The politically correct mantra “we stole their land,” which seems to be in almost constant circulation these days is, of course, meant to make whites, or those with European backgrounds, feel guilty for changing the Indians’ culture forever. It’s a false, ridiculous charge, for in all honesty, those four words pretty much sum up all of human history. That’s the main reason nations go to war. It’s the main reason they have always gone to war. It’s the main reason cities “annex” land. To add to their tax base. To add to their political power.
So don’t blame the desire for land on Europeans or Americans. We didn’t come up with the idea. We were merely acting upon what had been done for thousands and thousands of years before. And for poor Columbus, the blame gets squarely laid at his feet, as if he hadn’t chosen to cross the ocean the Indians would have still been living peacefully on their land. Nothing could have been further from the truth.
And while we’re at it, let’s be clear about what kind of culture the Indians had. The Europeans first encountered the Native Americans in Central and South America, the Incas, the Mayans, and the Aztecs. All of these tribes practiced human sacrifice. In fact, it was said their altars were always stained with blood. The Europeans found this practice abominable. Did it take a war to rid the tribes of that practice? You bet. Should the war have been been waged? You bet. The Aztecs weren’t likely to give up their sacrifices to their own gods out of European reasoning. To think otherwise is just plain ridiculous. If explorers like Cortez had turned a blind eye to the practice would they then be judged for not doing enough? I’m afraid so. Some people are never happy no matter what decision a person makes.
And make no mistake about it, in this country, even before the Europeans landed, the Indians were not simply smoking peace pipes, loving each other in their tepees and longhouses, communing with wolves and eagles, and hugging trees. They were waging their own brutal wars against each other. They were taking each other’s land and enslaving each other. They forced prisoners from other tribes to run the gauntlet. They burned other Indians at the stake. They slit open the bellies of their enemies, both red and white, tied their entrails to stakes, and then laughed and jabbed at the victim with hot coals as he trotted and danced around the stake trying to escape the heat of the coals, his intestines unwinding as he did so. If the victim showed no fear, they might kill him sooner. The slightest whimper and they would find ways to make sure the victim didn’t die any time soon.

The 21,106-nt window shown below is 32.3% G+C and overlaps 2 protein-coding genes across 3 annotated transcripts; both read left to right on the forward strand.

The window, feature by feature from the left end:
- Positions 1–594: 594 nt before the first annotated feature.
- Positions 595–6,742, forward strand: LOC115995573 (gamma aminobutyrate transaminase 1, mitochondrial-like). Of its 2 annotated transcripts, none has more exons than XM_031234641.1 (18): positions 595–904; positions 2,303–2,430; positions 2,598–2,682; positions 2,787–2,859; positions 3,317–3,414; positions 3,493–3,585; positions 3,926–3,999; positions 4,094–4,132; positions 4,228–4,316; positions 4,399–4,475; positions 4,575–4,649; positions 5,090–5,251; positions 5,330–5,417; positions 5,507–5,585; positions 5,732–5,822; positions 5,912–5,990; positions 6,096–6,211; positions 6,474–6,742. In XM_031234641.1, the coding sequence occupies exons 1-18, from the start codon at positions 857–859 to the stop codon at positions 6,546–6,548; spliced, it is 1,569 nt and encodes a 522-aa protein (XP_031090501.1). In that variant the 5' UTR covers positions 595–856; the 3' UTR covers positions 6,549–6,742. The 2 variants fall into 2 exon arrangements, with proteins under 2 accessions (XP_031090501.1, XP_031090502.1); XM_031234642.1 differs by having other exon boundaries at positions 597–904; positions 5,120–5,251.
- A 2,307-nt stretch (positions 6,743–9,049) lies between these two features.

Was that hard to read? I hope so. Only then will you get an idea of the tribes encountered by the European settlers. Were there a few peaceful tribes? Yes, but the vast majority were brutal and bloodthirsty, and even the peaceful ones lived in fear of the more ruthless. They were not innocent in their dealings with each other, nor in their dealings with the colonists. Their inhumane practices started long before the Europeans arrived, so don’t blame them for the brutality. And please don’t say the Europeans brought those tortures with them and introduced them to the Indians. That is absolutely ridiculous. The records are rife with the horror the Europeans felt at such practices. Had they known of such violence they would not have been so shocked.
The bald, flat out truth, which is largely ignored in favor of the more “politically correct” idea that the Indians were somehow innocent children who were grievously taken advantage of, is that if the Indians could have set aside their own grievances with each other they could have easily ousted the Europeans from the continent. The Indian Pontiac, in 1763, tried to do just that. He was unsuccessful, but he waged a bloody war all along the Pennsylvania-Virginia border before he was subdued.
The area of present day Kentucky is another example of not only the Indians’ failed attempt at rallying with each other, but at the wars they waged amongst themselves. This area was dubbed by the Indians themselves as “the dark and bloody ground.” They, themselves, said the land ran “red with blood” from all the wars between the Indians that had taken place there. It was known clearly as no-man’s land among the tribes, because the tribes couldn’t agree on who should have it. By the 1750s, no one lived there. The long hunters easily made their way into the area, followed by Daniel Boone in 1774 and more settlers after that. The Indians waged war after war to drive them out, but it was too late. The land had been vacant for too long because of the Natives’ own inability to come together and make a united front.